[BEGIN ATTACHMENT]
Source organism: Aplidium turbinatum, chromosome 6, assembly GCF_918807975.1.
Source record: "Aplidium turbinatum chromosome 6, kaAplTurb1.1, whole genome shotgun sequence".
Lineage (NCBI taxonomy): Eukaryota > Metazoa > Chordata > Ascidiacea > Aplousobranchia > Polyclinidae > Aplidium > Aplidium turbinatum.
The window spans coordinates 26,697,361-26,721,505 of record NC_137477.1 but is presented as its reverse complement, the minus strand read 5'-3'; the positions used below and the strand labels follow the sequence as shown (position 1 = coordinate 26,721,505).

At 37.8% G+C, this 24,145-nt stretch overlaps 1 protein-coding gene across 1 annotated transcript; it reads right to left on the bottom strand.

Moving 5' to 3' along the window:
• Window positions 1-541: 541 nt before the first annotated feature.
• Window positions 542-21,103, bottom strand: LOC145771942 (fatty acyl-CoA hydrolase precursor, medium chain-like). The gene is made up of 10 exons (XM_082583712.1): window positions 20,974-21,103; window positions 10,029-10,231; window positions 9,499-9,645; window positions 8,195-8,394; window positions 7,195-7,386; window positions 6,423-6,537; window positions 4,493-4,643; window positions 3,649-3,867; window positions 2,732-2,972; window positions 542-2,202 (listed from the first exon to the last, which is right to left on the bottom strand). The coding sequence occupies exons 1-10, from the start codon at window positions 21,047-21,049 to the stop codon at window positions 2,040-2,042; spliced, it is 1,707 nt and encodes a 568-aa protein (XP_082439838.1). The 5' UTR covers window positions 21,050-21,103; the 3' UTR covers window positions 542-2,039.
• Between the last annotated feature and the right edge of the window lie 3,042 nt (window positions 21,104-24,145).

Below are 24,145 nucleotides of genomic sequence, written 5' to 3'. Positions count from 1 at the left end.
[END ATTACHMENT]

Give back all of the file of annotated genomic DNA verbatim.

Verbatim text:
Source organism: Aplidium turbinatum, chromosome 6, assembly GCF_918807975.1.
Source record: "Aplidium turbinatum chromosome 6, kaAplTurb1.1, whole genome shotgun sequence".
Lineage (NCBI taxonomy): Eukaryota > Metazoa > Chordata > Ascidiacea > Aplousobranchia > Polyclinidae > Aplidium > Aplidium turbinatum.
The window spans coordinates 26,697,361-26,721,505 of record NC_137477.1 but is presented as its reverse complement, the minus strand read 5'-3'; the positions used below and the strand labels follow the sequence as shown (position 1 = coordinate 26,721,505).

At 37.8% G+C, this 24,145-nt stretch overlaps 1 protein-coding gene across 1 annotated transcript; it reads right to left on the bottom strand.

Moving 5' to 3' along the window:
• Window positions 1-541: 541 nt before the first annotated feature.
• Window positions 542-21,103, bottom strand: LOC145771942 (fatty acyl-CoA hydrolase precursor, medium chain-like). The gene is made up of 10 exons (XM_082583712.1): window positions 20,974-21,103; window positions 10,029-10,231; window positions 9,499-9,645; window positions 8,195-8,394; window positions 7,195-7,386; window positions 6,423-6,537; window positions 4,493-4,643; window positions 3,649-3,867; window positions 2,732-2,972; window positions 542-2,202 (listed from the first exon to the last, which is right to left on the bottom strand). The coding sequence occupies exons 1-10, from the start codon at window positions 21,047-21,049 to the stop codon at window positions 2,040-2,042; spliced, it is 1,707 nt and encodes a 568-aa protein (XP_082439838.1). The 5' UTR covers window positions 21,050-21,103; the 3' UTR covers window positions 542-2,039.
• Between the last annotated feature and the right edge of the window lie 3,042 nt (window positions 21,104-24,145).

Below are 24,145 nucleotides of genomic sequence, written 5' to 3'. Positions count from 1 at the left end.